We released the Beta Slice for Mind’s Eye Theatre: Werewolf the Apocalypse recently, and now we’d like to take a moment to personally thank all our customers, players, and fans who took the time and effort to send us their feedback (positive and negative). You guys love Werewolf, and your passion is very clear and strong in your input.
While reviewing your feedback, it became clear that our new open-development approach hasn’t been clearly explained to those unfamiliar with By Night Studios, so let’s briefly walk through it together.
Imagine that you are cutting a slice out of a pie. (Mmmm, pie….) You might get 10% of the whole pie, but that single slice will give you a solid idea of what the whole thing tastes like. You get some crust and some filling—not everything, but enough to know whether or not the rest of the pie is likely to be delicious or needs to go back in the oven to finish baking. That’s what we intend whenever we release a slice from a game that’s still in development: you get a small preview—a taste—of the greater whole.
Our previous development approach was simpler: we developed and tested privately and then, when we were confident, we released our various slices. If you tracked the development of Mind’s Eye Theatre: Vampire The Masquerade, you noticed that details changed in each slice as we fine-tuned our process and changed things based on observable data.
Then something amazing happened over the last two years.
Our customers and patrons have proven themselves to be amazing, respectful, and willing to experiment with us. We made a lot of friends and learned more about how people play our games all over the world. New organizations and troupes in many different countries have emerged to run Mind’s Eye Theatre: Vampire The Masquerade games in their communities.
This community has earned our trust as partners in making our games better, so we decided to run with a more open testing environment for Mind’s Eye Theatre: Werewolf the Apocalypse, and hope that you would be willing to experiment with us.
An Alpha Slice is a proof-of-concept document that covers the most basic foundations of the rules. Ours, released at Nashville by Night, featured two tribes, a limited selection of Gifts, and a number of core features. We wanted to test these rules in the wild (no pun intended) to see how they worked and how players responded. You sent us a metric ton of feedback that we reviewed, discussed, and debated, and then got to work building out and up from the Alpha foundation. That brought us to the Beta Slice we just released.
We have some difficult choices ahead of us while working on MET Werewolf. We want to honor the history and fans of this ground-breaking game. We also want to expand its audience, giving new players a chance to experience and fall in love with the Garou and their heroic, tragic story. The cultural zeitgeist of today hungers for werewolf stories more than any other time. You only have to visit a bookstore to see the howling from the public for more stories about werewolves of all types. We want to see LARPs with a hundred people raging against the Wyrm. Our difficult task is to figure out the best way to navigate between honoring the game’s rich legacy and helping it find even more players.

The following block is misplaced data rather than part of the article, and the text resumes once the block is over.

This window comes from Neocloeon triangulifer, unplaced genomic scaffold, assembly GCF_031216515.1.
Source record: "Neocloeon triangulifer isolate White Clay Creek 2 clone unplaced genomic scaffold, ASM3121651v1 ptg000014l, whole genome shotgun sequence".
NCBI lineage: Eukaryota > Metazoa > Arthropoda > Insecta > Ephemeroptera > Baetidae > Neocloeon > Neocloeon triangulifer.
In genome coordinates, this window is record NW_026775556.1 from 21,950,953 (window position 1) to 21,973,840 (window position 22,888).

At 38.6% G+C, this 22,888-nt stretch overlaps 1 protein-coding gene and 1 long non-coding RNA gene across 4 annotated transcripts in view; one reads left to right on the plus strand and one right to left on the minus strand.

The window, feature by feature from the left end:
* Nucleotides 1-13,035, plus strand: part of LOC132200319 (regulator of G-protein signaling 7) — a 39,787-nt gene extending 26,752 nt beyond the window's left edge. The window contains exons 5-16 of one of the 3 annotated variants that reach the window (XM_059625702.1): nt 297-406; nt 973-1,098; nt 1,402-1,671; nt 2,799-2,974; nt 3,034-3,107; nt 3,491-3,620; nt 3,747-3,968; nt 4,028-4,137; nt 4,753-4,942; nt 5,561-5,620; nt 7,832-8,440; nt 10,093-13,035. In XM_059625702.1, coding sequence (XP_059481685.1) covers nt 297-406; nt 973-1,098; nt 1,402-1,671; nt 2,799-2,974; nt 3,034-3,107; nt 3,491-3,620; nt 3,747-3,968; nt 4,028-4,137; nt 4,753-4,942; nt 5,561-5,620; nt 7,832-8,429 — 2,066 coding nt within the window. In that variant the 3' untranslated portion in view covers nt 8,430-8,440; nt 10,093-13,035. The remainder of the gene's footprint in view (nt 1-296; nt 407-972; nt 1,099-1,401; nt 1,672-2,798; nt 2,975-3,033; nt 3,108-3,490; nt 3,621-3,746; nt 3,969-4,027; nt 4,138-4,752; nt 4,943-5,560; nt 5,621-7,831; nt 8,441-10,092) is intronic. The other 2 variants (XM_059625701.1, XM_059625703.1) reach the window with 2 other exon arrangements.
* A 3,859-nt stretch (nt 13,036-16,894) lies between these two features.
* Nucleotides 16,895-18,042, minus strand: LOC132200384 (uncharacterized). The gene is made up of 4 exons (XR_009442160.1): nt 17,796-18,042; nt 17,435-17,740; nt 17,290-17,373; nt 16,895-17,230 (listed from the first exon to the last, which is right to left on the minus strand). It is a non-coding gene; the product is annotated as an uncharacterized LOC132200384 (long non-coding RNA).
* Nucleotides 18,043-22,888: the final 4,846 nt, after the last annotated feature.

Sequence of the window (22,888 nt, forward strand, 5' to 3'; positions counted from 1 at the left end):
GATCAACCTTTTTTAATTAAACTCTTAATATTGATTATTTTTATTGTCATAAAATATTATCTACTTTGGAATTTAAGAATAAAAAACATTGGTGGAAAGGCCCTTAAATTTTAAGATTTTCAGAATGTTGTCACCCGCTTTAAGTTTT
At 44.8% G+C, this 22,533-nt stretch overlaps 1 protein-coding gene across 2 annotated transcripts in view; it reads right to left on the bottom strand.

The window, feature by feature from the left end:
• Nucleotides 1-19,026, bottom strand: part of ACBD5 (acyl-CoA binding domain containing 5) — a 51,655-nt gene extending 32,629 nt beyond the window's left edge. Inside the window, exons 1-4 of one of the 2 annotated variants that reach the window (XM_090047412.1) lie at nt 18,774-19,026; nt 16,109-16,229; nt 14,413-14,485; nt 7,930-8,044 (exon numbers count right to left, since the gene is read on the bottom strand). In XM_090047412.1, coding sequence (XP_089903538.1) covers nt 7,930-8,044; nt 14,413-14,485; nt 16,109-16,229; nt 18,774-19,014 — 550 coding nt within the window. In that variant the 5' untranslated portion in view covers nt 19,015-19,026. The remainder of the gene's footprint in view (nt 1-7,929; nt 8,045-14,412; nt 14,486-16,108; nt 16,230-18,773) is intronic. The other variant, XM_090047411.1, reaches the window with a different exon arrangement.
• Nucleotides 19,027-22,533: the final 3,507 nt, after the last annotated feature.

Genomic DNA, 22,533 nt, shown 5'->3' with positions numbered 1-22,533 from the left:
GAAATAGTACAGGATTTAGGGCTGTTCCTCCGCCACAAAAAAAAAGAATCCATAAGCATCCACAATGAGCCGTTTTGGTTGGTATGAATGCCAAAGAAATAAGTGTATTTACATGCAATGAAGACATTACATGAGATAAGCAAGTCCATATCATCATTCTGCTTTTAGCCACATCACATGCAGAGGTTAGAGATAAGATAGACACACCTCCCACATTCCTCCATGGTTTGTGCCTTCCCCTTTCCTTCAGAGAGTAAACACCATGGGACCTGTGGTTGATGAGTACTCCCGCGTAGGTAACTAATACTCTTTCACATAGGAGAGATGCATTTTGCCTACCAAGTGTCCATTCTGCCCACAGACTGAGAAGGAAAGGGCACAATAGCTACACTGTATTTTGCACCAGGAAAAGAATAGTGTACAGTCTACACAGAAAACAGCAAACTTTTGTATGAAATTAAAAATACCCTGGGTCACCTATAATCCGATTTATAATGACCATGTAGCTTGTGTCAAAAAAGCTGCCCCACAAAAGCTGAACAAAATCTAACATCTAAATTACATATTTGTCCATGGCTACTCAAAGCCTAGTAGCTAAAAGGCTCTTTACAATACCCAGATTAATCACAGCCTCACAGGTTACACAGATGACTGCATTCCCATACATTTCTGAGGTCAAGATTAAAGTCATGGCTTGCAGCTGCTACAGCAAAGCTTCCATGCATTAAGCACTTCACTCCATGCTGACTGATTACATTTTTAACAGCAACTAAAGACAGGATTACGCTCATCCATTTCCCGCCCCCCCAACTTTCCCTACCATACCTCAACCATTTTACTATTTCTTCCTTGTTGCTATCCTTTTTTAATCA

The word “Beta” is often confused with a release candidate in video games. Our Beta Slice represents a snaphot of the game’s current development state: it’s not a release candidate, and it includes ideas that are still in brainstorming phase, early development of stories, and experimenting with details. We tossed out a number of rules that the Alpha slice proved didn’t work right, and revised others to reflect feedback and changes in design direction: we did the same thing for MET: VTM and that will likely continue with Werewolf.
Our goal is to produce the very best LARP experience that simulates the glory, drama, and power of Werewolf. This means that we’re going to have to experiment with ways of capturing a very different heroic narratives that were designed for a small tabletop RPG activity and transforming them into an experience that can be shared by 20, 50, or hopefully 100s of players at once. What works great for tabletop doesn’t always work as well for LARP: they are two very different game environments, each with their own strengths, weaknesses, and needs. At the same time, we’re striving to ensure that every rule complies with the Economy of Cool, so that everyone has an equal chance to have fun.
This creative process isn’t going to be easy as we look at the fundamentals of what this game is and what it means to us as players and Storytellers.
How can you help us? We’re glad you asked!
Reading the Beta Slice is a good start, but what we need most is for you to test these rules in actual live situations (playtesting), and then to describe your experience to us. The math of the BNS core rules has a different axis than previous editions. At a glance, the numbers can seem strange if you haven’t experienced MET: VTM. We want feedback that describes not just your opinions, but your experience in trying out the rules. How did it feel to fight as a Get of Fenris, or as a Silver Fang? Did the rules help capture what it should be like to rage? We need to know this, so that we can continue to develop this game into something beyond epic.